#829 A pre-Covid foodie flyabout
Footprints of a Foodie
by Tanya dePape
Victoria: Friesen Press Publishers, 2019
$30.99 / 9781525548307
Reviewed by Natalie Lang
Have you ever felt the need to uproot your life, visit a far off place, and reboot your perspective? Vancouver Island clinical counsellor Tanya dePape, in the wake of a divorce and several failed attempts at braving the online dating world, decided to do just that. But she wouldn’t do it in an ordinary way. Over the years, dePape had learned that food and flavour were her go-to tools to achieve balance in the wake of chaos. So, with food on her mind and in her itinerary, she booked a flight overseas from her small island town.
The first place she went would be one where she could feast — and this would be only the beginning. In true Eat Pray Love style, dePape writes in Footprints of a Foodie about her journey through Italy, Spain, France, Vietnam, Cambodia, and Thailand. Along the way, while comparing her life and emotional strength to Nina Simone’s moody song catalogue, dePape would discover incredible recipes, eating experiences, and a much needed renewed view on life. Her travels brought her home “full, fine, and happy.”
As a food blogger and self-declared foodie, dePape had always been able to find her happy place in the kitchen. Adorned in an apron, sipping a glass of wine, and twirling about to musical notes and sizzling foods, her kitchen was where she allowed herself to break all the rules. She experimented with flavour, colour, and texture, inserting her own spice of life into everything she made. Cooking had become, through the years, a way to free herself from the “relentless need to figure out [her] life.” When her marriage fell apart, and an incredible sense of loss and restlessness set in at her failure to find connection in her life, she realized that she alone was responsible for her own happiness. Unwilling to feel stuck any longer, and itching for a way to reinvigorate herself, she looked first to Europe for a way to test her resiliency and resourcefulness and inject a fresh view on the joy of being alone. With the blessings of her friends and family, dePape set off in search of new flavours, new stories, and new ways of interacting with life.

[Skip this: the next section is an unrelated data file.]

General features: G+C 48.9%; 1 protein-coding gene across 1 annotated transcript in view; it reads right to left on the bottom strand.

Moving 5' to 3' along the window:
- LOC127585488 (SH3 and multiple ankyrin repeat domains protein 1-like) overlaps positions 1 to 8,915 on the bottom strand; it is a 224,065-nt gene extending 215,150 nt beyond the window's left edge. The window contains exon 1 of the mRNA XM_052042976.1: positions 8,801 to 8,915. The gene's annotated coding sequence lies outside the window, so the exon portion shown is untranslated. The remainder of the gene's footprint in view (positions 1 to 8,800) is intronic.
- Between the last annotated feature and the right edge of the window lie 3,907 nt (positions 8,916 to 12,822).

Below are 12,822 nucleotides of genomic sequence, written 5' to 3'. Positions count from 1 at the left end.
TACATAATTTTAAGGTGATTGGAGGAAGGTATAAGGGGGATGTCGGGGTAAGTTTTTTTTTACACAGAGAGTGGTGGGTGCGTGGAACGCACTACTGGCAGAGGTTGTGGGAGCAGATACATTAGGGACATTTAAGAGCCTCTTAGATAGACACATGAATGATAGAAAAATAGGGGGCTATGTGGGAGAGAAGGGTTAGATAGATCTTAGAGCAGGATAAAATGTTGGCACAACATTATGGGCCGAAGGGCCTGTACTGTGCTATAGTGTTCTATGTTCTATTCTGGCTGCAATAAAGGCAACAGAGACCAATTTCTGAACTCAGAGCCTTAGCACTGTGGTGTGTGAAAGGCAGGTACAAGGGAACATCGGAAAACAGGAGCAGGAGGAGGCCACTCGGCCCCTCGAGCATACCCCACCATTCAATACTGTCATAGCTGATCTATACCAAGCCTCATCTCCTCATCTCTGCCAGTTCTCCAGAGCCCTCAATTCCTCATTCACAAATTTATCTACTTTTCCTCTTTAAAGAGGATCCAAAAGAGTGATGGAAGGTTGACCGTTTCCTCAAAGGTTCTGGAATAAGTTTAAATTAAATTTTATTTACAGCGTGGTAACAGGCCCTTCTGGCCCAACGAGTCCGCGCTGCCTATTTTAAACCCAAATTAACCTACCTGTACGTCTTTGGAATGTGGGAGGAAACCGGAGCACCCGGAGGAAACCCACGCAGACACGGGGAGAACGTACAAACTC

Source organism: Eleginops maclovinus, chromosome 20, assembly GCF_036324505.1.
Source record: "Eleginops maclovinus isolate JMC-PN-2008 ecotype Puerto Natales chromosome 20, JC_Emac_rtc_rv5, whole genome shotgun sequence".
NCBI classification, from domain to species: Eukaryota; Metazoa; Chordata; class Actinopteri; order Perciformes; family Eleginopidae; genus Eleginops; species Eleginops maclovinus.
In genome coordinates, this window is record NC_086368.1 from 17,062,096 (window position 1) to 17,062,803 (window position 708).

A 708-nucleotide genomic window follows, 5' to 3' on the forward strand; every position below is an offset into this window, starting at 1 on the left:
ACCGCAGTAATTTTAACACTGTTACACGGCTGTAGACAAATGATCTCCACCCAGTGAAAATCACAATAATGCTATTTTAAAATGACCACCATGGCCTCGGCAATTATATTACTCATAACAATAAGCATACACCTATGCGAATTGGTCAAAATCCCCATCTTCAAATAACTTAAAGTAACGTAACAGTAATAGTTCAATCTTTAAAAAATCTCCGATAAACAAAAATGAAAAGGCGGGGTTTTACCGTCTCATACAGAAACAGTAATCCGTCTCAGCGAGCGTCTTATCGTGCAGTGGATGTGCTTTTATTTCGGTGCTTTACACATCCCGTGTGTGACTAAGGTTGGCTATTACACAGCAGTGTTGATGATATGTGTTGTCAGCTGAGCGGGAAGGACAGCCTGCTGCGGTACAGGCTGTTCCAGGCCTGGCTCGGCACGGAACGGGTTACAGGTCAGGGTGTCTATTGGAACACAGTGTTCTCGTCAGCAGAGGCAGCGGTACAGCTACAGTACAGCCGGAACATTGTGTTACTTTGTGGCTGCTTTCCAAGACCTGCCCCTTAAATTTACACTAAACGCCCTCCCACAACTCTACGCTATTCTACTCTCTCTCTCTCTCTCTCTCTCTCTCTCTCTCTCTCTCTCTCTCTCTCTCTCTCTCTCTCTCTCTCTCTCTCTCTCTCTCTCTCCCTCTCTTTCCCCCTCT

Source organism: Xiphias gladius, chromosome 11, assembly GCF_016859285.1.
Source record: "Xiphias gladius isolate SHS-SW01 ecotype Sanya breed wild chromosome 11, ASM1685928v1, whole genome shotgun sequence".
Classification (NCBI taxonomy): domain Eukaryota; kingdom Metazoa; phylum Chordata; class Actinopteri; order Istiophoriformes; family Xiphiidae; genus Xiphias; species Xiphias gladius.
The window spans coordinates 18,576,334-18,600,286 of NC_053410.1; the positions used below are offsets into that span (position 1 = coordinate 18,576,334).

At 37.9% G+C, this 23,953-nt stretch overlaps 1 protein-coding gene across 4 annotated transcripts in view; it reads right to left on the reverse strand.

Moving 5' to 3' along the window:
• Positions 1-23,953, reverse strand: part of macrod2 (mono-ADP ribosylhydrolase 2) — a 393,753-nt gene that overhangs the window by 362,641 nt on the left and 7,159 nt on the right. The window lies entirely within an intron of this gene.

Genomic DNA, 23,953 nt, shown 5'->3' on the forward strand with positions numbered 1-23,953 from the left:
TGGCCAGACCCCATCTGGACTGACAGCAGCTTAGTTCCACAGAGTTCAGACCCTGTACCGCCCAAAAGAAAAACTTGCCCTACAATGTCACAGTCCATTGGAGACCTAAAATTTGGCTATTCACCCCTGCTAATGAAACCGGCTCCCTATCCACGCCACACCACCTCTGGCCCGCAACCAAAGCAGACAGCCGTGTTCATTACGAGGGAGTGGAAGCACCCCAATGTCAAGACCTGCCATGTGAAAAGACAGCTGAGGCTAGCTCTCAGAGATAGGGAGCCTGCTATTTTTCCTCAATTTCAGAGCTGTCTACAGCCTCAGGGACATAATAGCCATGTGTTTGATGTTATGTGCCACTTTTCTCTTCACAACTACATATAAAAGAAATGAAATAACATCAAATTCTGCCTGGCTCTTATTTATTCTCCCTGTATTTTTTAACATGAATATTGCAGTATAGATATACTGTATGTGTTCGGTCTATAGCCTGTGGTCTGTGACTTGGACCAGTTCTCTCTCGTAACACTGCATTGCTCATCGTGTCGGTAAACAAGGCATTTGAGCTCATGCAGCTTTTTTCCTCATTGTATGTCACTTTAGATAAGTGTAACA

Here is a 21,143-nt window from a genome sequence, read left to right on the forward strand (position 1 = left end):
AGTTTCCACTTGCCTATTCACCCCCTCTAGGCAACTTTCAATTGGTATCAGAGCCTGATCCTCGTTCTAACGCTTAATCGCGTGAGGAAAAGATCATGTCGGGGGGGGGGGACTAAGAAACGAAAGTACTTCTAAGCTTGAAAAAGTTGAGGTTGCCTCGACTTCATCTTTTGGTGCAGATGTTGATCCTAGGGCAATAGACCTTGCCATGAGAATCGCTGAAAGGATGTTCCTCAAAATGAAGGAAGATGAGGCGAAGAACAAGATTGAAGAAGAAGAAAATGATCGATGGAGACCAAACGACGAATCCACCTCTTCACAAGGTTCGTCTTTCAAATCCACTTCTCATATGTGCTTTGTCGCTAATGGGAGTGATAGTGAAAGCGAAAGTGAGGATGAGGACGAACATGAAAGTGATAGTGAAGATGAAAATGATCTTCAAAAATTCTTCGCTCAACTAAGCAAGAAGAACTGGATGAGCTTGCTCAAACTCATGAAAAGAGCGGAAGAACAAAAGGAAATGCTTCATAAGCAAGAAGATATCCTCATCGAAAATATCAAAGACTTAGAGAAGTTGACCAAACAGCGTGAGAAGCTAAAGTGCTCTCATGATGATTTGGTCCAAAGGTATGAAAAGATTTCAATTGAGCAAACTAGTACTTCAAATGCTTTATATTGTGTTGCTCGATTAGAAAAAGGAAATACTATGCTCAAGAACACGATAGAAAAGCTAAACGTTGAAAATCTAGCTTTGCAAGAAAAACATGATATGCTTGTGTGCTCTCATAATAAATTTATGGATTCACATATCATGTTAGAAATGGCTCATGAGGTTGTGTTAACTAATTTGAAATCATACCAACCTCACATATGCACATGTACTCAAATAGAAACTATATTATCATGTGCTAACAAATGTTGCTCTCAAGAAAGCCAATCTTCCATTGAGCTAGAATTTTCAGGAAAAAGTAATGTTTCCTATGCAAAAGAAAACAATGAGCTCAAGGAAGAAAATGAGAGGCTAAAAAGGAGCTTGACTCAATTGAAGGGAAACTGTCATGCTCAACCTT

dePape began her excursion in San Gimignano, in the heart of Tuscany. At a country vineyard hotel called Torre Palagetto, she basked in the glow of the warm Tuscan sun. With rolling vineyards, ancient cobbled streets and stone houses, free flowing wine and hearty Italian Food, dePape began to experience the true simplicity of good food. She describes how she learned to live in the quiet stillness of one moment, while in the next she stuffed her face with glorious meals as chefs, waiters, and customers gawked at her uncensored appreciation of delicious Italian flavours. She describes the quintessential Italianness of the food, cafes, and towns first in San Gimignano and then in Sienna, Florence, and Venice, and often in sublime terms. dePape writes in intimate terms as if to an old friend about her incredible experiences, which included an Italian love affair. She writes about normal travel blunders, like becoming ridiculously lost and feeling desperately alone in a foreign country. This is balanced by descriptions of eating the most bountiful foods, taking cooking classes, and traipsing around the Italian countryside.
As she journeyed deeper into her own self discovery, dePape continued through Spain and France, eating, cooking, and getting to know these ancient countries and their remarkable cuisines before returning home. It wasn’t long after returning to the West Coast that she caught the travel bug once again. She felt her learning curve wasn’t complete and that she needed an even more drastic perspective change, so she booked a flight to South Asia. Of course, as those who have travelled may know, and those who have not can certainly imagine, venturing around a place that you don’t call home is bound to provide a few valuable lessons along the way.